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Mapping dielectric response and charge distribution on the atomic scale reveals the origin of conductivity at the LAO/STO interface


1C. Cantoni, J. Gazquez, F. Miletto Granozio, M. P. Oxley, M. Varela, A. R. Lupini, S. J. Pennycook, C. Aruta, U. Scotti di Uccio, P. Perna, and D. Maccariello, “Electron transfer and ionic displacements at the origin of the 2D electron gas at the LAO/STO interface: direct measurements with atomic-column spatial resolution,” Advanced Materials, published online: 19 JUN 2012, DOI: 10.1002/adma.201200667.

Text Box:
Atom displacements in proximity of the LAO/STO interface shown by high-angle annular dark field imaging (top), and derived atomic model (bottom). Plots display the local polarization as derived from atomic displacements, and the injected electronic charge determined by the Ti valence as measured by electron energy loss spectroscopy.

A combination of scanning transmission electron microscopy and energy loss spectroscopy at the conducting interface between the insulators LaAlO3 (LAO) and SrTiO3 (STO) provides the first direct experimental evidence of a transfer of electrons from the LAO film to interfacial Ti atoms1. The functional properties of such epitaxial interfaces are important for the development of a new generation of multi-functional nanoscale electronic devices for future ultra efficient, self-adaptive, and fault-tolerant computers, but their physical origin has until now remained a highly controversial subject. A combination of atomic-scale measurements of lattice distortions and of electronic configuration shows that the transfer of charge occurs in response to a strong electric field generated by the interface itself, and finally provides a direct confirmation of the explanation proposed when the phenomenon was first discovered in 2004. In fact, results from state-of-the-art aberration-corrected electron probes with atomic-scale spatial resolution rule out any major contribution from extrinsic defects such as oxygen vacancies in STO.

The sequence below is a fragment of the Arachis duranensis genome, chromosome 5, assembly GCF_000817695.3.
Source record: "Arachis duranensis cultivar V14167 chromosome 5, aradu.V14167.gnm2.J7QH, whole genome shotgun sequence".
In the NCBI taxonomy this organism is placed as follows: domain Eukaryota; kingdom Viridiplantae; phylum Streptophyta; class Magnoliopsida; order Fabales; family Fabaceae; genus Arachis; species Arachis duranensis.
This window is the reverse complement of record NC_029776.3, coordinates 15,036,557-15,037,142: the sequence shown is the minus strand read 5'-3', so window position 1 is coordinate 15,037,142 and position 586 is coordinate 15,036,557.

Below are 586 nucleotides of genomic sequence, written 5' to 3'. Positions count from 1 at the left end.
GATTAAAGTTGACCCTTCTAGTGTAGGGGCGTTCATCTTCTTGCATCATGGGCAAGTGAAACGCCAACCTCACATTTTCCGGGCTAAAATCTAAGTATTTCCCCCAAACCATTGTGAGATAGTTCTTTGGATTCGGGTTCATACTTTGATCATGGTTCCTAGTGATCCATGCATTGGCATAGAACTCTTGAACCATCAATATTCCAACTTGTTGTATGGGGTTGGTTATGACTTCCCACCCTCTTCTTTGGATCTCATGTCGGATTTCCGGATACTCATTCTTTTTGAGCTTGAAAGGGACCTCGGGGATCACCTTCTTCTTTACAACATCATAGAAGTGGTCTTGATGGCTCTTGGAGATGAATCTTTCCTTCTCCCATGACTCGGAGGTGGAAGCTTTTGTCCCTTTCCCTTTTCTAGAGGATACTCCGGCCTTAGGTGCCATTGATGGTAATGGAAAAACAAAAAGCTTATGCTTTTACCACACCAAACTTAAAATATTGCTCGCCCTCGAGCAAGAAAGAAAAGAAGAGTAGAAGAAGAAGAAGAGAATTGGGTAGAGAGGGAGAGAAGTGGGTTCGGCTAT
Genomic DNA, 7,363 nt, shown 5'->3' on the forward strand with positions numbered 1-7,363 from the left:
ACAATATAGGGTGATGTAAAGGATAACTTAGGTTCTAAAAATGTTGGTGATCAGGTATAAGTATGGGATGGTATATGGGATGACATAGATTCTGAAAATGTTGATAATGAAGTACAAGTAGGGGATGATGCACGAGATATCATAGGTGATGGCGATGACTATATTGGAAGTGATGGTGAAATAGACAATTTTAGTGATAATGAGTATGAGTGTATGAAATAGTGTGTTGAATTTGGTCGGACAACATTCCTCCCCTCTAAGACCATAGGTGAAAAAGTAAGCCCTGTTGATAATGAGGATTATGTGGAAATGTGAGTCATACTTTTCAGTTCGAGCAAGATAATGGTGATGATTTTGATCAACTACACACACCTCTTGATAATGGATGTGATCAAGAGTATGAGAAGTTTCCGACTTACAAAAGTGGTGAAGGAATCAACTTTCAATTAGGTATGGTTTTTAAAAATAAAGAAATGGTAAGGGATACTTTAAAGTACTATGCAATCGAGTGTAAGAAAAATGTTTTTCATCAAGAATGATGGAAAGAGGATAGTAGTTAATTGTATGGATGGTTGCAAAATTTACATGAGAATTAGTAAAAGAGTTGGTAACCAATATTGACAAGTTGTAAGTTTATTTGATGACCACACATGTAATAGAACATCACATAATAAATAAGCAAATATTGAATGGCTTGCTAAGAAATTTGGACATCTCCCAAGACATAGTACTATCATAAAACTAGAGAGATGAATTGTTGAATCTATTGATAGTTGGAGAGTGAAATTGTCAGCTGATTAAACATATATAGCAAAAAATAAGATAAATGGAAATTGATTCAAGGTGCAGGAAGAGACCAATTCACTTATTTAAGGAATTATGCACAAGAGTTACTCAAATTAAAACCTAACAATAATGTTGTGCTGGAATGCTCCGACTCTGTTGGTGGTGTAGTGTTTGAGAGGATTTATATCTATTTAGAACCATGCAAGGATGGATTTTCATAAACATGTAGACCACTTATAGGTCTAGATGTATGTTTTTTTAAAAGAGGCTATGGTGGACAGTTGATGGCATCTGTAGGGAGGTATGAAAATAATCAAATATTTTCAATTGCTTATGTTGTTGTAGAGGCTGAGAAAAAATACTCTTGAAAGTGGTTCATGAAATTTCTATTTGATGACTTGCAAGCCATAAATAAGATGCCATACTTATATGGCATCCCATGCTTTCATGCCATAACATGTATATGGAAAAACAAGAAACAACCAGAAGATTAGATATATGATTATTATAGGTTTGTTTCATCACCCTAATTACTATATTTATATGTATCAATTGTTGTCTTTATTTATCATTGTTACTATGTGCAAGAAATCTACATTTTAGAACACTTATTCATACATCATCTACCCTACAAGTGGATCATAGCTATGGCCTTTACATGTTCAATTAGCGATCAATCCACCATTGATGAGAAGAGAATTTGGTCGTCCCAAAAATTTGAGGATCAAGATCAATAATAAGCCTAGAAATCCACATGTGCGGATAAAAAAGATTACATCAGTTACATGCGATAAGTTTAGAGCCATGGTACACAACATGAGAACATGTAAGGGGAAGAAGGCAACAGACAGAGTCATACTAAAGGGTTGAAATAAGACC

Oak Ridge National Laboratory